09 BIOMASS FUELS; cellulose; cellulases; atomic force microscopy; molecular dynamics; quantum mechanics

Citation Formats

Ciesielski, Peter N., Wagner, Ryan, Bharadwaj, Vivek S., Killgore, Jason, Mittal, Ashutosh, Beckham, Gregg T., Decker, Stephen R., Himmel, Michael E., and Crowley, Michael F. Nanomechanics of cellulose deformation reveal molecular defects that facilitate natural deconstruction. United States: N. p., 2019. Web. doi:10.1073/pnas.1900161116.
Ciesielski, Peter N., Wagner, Ryan, Bharadwaj, Vivek S., Killgore, Jason, Mittal, Ashutosh, Beckham, Gregg T., Decker, Stephen R., Himmel, Michael E., & Crowley, Michael F. Nanomechanics of cellulose deformation reveal molecular defects that facilitate natural deconstruction. United States. doi:10.1073/pnas.1900161116.
Ciesielski, Peter N., Wagner, Ryan, Bharadwaj, Vivek S., Killgore, Jason, Mittal, Ashutosh, Beckham, Gregg T., Decker, Stephen R., Himmel, Michael E., and Crowley, Michael F. Mon . "Nanomechanics of cellulose deformation reveal molecular defects that facilitate natural deconstruction". United States. doi:10.1073/pnas.1900161116.
@article{osti_1509915,
title = {Nanomechanics of cellulose deformation reveal molecular defects that facilitate natural deconstruction},
author = {Ciesielski, Peter N. and Wagner, Ryan and Bharadwaj, Vivek S. and Killgore, Jason and Mittal, Ashutosh and Beckham, Gregg T. and Decker, Stephen R. and Himmel, Michael E. and Crowley, Michael F.},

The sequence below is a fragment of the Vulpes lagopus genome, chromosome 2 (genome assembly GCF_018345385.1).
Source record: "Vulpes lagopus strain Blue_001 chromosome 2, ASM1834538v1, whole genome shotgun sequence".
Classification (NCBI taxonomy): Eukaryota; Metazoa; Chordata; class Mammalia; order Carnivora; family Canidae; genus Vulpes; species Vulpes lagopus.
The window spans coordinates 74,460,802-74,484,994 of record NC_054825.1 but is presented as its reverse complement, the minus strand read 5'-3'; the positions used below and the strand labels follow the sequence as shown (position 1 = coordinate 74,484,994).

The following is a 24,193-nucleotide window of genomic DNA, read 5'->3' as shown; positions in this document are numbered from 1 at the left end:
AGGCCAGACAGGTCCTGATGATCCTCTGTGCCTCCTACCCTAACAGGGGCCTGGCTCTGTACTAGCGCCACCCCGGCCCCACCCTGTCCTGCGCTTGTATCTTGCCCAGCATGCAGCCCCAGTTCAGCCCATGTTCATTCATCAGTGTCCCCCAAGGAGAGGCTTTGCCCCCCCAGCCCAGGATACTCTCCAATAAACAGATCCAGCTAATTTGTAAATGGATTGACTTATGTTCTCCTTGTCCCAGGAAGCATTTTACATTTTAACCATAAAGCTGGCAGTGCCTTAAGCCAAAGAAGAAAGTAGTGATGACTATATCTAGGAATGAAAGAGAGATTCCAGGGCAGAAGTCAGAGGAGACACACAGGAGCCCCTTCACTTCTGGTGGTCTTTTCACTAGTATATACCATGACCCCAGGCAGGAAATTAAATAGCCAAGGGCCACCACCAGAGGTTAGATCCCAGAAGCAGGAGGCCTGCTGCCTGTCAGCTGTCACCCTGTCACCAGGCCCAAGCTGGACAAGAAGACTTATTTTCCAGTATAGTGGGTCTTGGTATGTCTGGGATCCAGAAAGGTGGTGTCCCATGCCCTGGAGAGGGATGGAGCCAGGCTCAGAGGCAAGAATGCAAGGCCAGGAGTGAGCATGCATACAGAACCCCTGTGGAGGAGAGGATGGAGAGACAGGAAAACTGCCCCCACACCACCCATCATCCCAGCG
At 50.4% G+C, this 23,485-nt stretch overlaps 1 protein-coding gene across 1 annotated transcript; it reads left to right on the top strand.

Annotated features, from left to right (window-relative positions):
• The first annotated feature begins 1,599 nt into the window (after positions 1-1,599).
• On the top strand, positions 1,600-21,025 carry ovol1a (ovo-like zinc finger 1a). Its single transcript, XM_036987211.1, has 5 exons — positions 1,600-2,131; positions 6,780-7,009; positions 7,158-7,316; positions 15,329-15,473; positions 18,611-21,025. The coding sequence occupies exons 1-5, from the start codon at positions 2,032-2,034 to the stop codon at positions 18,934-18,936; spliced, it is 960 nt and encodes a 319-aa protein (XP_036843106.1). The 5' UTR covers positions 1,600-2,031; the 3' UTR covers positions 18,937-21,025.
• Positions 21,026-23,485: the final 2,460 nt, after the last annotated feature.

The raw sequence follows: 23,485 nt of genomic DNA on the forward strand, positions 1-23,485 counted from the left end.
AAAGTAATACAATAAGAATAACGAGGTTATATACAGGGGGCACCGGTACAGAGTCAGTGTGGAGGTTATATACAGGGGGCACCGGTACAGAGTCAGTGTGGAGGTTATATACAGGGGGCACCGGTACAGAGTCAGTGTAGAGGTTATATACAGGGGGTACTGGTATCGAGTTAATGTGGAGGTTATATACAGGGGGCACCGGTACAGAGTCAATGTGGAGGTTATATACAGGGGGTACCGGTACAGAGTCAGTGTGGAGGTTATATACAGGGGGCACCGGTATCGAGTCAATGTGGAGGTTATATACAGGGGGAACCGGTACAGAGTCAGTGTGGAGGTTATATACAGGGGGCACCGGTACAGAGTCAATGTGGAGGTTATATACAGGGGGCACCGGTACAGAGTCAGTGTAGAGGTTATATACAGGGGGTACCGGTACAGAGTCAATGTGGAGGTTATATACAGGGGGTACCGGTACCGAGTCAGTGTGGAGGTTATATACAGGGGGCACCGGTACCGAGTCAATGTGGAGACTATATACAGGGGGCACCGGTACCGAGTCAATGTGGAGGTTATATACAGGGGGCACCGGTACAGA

abstractNote = {Technologies surrounding utilization of cellulosic materials have been integral to human society for millennia. In many materials, controlled introduction of defects provides a means to tailor properties, introduce reactivity, and modulate functionality for various applications. The importance of defects in defining the behavior of cellulose is becoming increasingly recognized. However, fully exploiting defects in cellulose to benefit biobased materials and conversion applications will require an improved understanding of the mechanisms of defect induction and corresponding molecular-level consequences. We have identified a fundamental relationship between the macromolecular structure and mechanical behavior of cellulose nanofibrils whereby molecular defects may be induced when the fibrils are subjected to bending stress exceeding a certain threshold. By nanomanipulation, imaging, and molecular modeling, we demonstrate that cellulose nanofibrils tend to form kink defects in response to bending stress, and that these macromolecular features are often accompanied by breakages in the glucan chains. Direct observation of deformed cellulose fibrils following partial enzymatic digestion reveals that processive cellulases exploit these defects as initiation sites for hydrolysis. Collectively, our findings provide a refined understanding of the interplay between the structure, mechanics, and reactivity of cellulose assemblies.},